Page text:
Under the Arbitration and Conciliation Act, an arbitral award is final and binding on the parties and persons, subject to appeal by either parties under limited circumstances. The arbitration was between RIL and the Union government since a panel had earlier recommended that ONGC should not get a claim on the penalty amount since there is public ownership of resources.
RIL approached an international arbitration tribunal after the government slapped a penalty of $1.55 billion on the consortium that has BP and Niko Resources as other partners.
“The award will not result in any cash inflow to the company, but could enhance the potential to successfully monetise Niko’s interest in the D6 Block or secure financing for the R-Cluster, Satellite Cluster and MJ development projects in the D6 Block in India,” Niko said in a filing to the Toronto Stock Exchange on July 31.
While quashing all the claims by the government that gas was intentionally drawn by the companies, the order stated that the consortium is entitled to retain all benefits, including cost and profit petroleum, from production. RIL had filed the notice of arbitration on November 11, 2016, in accordance with the provisions of the production sharing contract.
In its argument, RIL had stated that any recovery by the government must also factor in the cost of capital. The companies
argued that estimating a cost of capital of 10 per cent, it suffered an economic loss to the tune of $4.4 billion. Following this, the panel awarded costs of $8.3 million (Rs 564.40 million), to be paid by the government to the consortium.
One of the key arguments that the government had was that Reliance had prior knowledge about the interlinking of blocks way back in 2003 through Niko Reserve Reports. However, the tribunal led by Singapore-based arbitration chambers’ head Lawrence Boo said the government could have exercised its discretion to order joint development.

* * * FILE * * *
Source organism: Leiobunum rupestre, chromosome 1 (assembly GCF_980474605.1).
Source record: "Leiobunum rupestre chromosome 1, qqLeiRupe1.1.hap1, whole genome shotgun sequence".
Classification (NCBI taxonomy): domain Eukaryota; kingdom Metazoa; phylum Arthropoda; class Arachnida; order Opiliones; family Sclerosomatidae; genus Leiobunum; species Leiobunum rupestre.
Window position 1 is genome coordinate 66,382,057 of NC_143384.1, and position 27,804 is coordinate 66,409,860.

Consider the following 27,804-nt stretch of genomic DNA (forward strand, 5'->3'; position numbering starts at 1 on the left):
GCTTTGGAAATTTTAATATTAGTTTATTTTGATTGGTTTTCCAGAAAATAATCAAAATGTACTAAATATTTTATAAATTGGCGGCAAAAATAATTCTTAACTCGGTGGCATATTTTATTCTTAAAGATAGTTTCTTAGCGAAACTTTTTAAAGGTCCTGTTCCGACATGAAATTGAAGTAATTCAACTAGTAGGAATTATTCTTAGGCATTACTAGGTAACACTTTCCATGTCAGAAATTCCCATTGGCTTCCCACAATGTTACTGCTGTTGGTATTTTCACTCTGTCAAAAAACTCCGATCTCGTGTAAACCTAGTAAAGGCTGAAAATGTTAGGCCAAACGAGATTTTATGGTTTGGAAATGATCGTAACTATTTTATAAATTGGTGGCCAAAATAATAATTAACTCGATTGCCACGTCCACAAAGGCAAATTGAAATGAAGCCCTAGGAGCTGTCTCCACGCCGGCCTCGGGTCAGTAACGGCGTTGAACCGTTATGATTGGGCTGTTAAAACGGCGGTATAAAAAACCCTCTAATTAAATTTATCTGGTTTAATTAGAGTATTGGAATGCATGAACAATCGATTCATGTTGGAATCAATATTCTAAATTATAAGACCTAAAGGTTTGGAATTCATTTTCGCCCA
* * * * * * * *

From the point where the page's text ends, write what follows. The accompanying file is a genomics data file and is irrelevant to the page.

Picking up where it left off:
In his dissenting note, government representative GS Singhvi, however, said, “The failure of the government to order joint development does not confer any right upon the claimant to derive migrated gas from outside its contract area.”
Singhvi was the government representative on the panel that had Bernard Eder and Lawrence Boo as other arbitrators. “Ideally, the battle should have been between ONGC and RIL and not the government. With the government coming into it, the stand of ONGC being the owner of the block has weakened.
The judgment is surprising as there was proof, including the report by DeGolyer and MacNaughton (D&M), stated that 11.122 billion cubic metres gas migrated from one block to another,” said a person close to the dispute on condition of anonymity. He said that the government must appeal against the move. The three-member arbitration tribunal was constituted on February 2, 2017, and hearings on the dispute concluded in January 2018.